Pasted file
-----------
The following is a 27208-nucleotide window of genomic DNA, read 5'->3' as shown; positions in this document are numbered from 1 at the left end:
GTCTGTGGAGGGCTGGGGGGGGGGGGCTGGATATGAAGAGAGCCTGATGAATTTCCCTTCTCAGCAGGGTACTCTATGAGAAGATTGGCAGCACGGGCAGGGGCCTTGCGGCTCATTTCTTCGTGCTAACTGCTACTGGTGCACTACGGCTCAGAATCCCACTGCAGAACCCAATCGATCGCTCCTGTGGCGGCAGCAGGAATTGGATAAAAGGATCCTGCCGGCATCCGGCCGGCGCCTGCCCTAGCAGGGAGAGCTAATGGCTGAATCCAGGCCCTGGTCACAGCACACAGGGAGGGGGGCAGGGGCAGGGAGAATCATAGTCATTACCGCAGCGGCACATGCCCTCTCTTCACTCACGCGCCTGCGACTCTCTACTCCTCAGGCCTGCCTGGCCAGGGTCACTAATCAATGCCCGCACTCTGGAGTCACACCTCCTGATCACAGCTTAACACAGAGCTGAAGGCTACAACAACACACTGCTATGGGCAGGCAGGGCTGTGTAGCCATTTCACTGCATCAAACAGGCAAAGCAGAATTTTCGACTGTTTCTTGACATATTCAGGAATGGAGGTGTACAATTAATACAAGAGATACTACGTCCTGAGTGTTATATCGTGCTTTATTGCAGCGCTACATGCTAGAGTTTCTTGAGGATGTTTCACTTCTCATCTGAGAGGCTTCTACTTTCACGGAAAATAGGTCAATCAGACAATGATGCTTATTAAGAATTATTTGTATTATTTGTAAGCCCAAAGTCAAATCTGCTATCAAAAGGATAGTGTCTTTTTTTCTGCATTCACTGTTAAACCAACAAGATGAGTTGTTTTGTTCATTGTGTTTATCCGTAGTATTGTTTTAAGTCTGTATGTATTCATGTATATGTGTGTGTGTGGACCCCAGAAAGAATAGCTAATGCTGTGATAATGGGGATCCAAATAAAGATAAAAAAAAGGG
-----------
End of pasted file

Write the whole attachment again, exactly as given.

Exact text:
The following is a 27208-nucleotide window of genomic DNA, read 5'->3' as shown; positions in this document are numbered from 1 at the left end:
GTCTGTGGAGGGCTGGGGGGGGGGGGCTGGATATGAAGAGAGCCTGATGAATTTCCCTTCTCAGCAGGGTACTCTATGAGAAGATTGGCAGCACGGGCAGGGGCCTTGCGGCTCATTTCTTCGTGCTAACTGCTACTGGTGCACTACGGCTCAGAATCCCACTGCAGAACCCAATCGATCGCTCCTGTGGCGGCAGCAGGAATTGGATAAAAGGATCCTGCCGGCATCCGGCCGGCGCCTGCCCTAGCAGGGAGAGCTAATGGCTGAATCCAGGCCCTGGTCACAGCACACAGGGAGGGGGGCAGGGGCAGGGAGAATCATAGTCATTACCGCAGCGGCACATGCCCTCTCTTCACTCACGCGCCTGCGACTCTCTACTCCTCAGGCCTGCCTGGCCAGGGTCACTAATCAATGCCCGCACTCTGGAGTCACACCTCCTGATCACAGCTTAACACAGAGCTGAAGGCTACAACAACACACTGCTATGGGCAGGCAGGGCTGTGTAGCCATTTCACTGCATCAAACAGGCAAAGCAGAATTTTCGACTGTTTCTTGACATATTCAGGAATGGAGGTGTACAATTAATACAAGAGATACTACGTCCTGAGTGTTATATCGTGCTTTATTGCAGCGCTACATGCTAGAGTTTCTTGAGGATGTTTCACTTCTCATCTGAGAGGCTTCTACTTTCACGGAAAATAGGTCAATCAGACAATGATGCTTATTAAGAATTATTTGTATTATTTGTAAGCCCAAAGTCAAATCTGCTATCAAAAGGATAGTGTCTTTTTTTCTGCATTCACTGTTAAACCAACAAGATGAGTTGTTTTGTTCATTGTGTTTATCCGTAGTATTGTTTTAAGTCTGTATGTATTCATGTATATGTGTGTGTGTGGACCCCAGAAAGAATAGCTAATGCTGTGATAATGGGGATCCAAATAAAGATAAAAAAAAGGG